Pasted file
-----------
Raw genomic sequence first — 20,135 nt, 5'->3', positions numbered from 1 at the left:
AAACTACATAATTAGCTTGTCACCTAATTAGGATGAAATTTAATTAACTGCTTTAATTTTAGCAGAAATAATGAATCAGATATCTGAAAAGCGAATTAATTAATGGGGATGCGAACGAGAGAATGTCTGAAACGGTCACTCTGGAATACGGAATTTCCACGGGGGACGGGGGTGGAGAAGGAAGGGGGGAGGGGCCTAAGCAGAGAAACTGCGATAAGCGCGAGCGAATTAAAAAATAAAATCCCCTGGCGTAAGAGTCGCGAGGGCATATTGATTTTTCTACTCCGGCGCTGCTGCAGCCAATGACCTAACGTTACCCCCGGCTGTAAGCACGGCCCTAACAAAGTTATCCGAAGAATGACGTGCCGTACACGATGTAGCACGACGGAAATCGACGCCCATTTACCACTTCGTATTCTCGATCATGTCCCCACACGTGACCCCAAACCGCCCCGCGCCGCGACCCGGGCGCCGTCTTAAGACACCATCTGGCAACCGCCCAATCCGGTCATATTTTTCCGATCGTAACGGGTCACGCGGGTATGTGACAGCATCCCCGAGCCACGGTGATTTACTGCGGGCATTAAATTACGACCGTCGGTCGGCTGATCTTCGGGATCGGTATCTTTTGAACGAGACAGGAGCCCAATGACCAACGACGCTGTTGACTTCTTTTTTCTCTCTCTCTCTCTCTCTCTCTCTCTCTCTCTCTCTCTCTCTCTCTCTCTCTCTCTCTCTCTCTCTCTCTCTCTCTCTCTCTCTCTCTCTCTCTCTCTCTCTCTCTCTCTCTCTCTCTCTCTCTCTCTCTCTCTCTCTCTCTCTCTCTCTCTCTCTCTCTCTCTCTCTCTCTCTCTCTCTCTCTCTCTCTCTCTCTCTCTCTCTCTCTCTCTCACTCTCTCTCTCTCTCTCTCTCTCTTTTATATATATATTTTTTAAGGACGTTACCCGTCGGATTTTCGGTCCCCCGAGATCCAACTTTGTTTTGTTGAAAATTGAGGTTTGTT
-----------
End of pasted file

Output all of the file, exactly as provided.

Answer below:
Raw genomic sequence first — 20,135 nt, 5'->3', positions numbered from 1 at the left:
AAACTACATAATTAGCTTGTCACCTAATTAGGATGAAATTTAATTAACTGCTTTAATTTTAGCAGAAATAATGAATCAGATATCTGAAAAGCGAATTAATTAATGGGGATGCGAACGAGAGAATGTCTGAAACGGTCACTCTGGAATACGGAATTTCCACGGGGGACGGGGGTGGAGAAGGAAGGGGGGAGGGGCCTAAGCAGAGAAACTGCGATAAGCGCGAGCGAATTAAAAAATAAAATCCCCTGGCGTAAGAGTCGCGAGGGCATATTGATTTTTCTACTCCGGCGCTGCTGCAGCCAATGACCTAACGTTACCCCCGGCTGTAAGCACGGCCCTAACAAAGTTATCCGAAGAATGACGTGCCGTACACGATGTAGCACGACGGAAATCGACGCCCATTTACCACTTCGTATTCTCGATCATGTCCCCACACGTGACCCCAAACCGCCCCGCGCCGCGACCCGGGCGCCGTCTTAAGACACCATCTGGCAACCGCCCAATCCGGTCATATTTTTCCGATCGTAACGGGTCACGCGGGTATGTGACAGCATCCCCGAGCCACGGTGATTTACTGCGGGCATTAAATTACGACCGTCGGTCGGCTGATCTTCGGGATCGGTATCTTTTGAACGAGACAGGAGCCCAATGACCAACGACGCTGTTGACTTCTTTTTTCTCTCTCTCTCTCTCTCTCTCTCTCTCTCTCTCTCTCTCTCTCTCTCTCTCTCTCTCTCTCTCTCTCTCTCTCTCTCTCTCTCTCTCTCTCTCTCTCTCTCTCTCTCTCTCTCTCTCTCTCTCTCTCTCTCTCTCTCTCTCTCTCTCTCTCTCTCTCTCTCTCTCTCTCTCTCTCTCTCTCTCTCTCTCTCTCTCTCTCTCTCTCTCTCTCTCACTCTCTCTCTCTCTCTCTCTCTCTTTTATATATATATTTTTTAAGGACGTTACCCGTCGGATTTTCGGTCCCCCGAGATCCAACTTTGTTTTGTTGAAAATTGAGGTTTGTT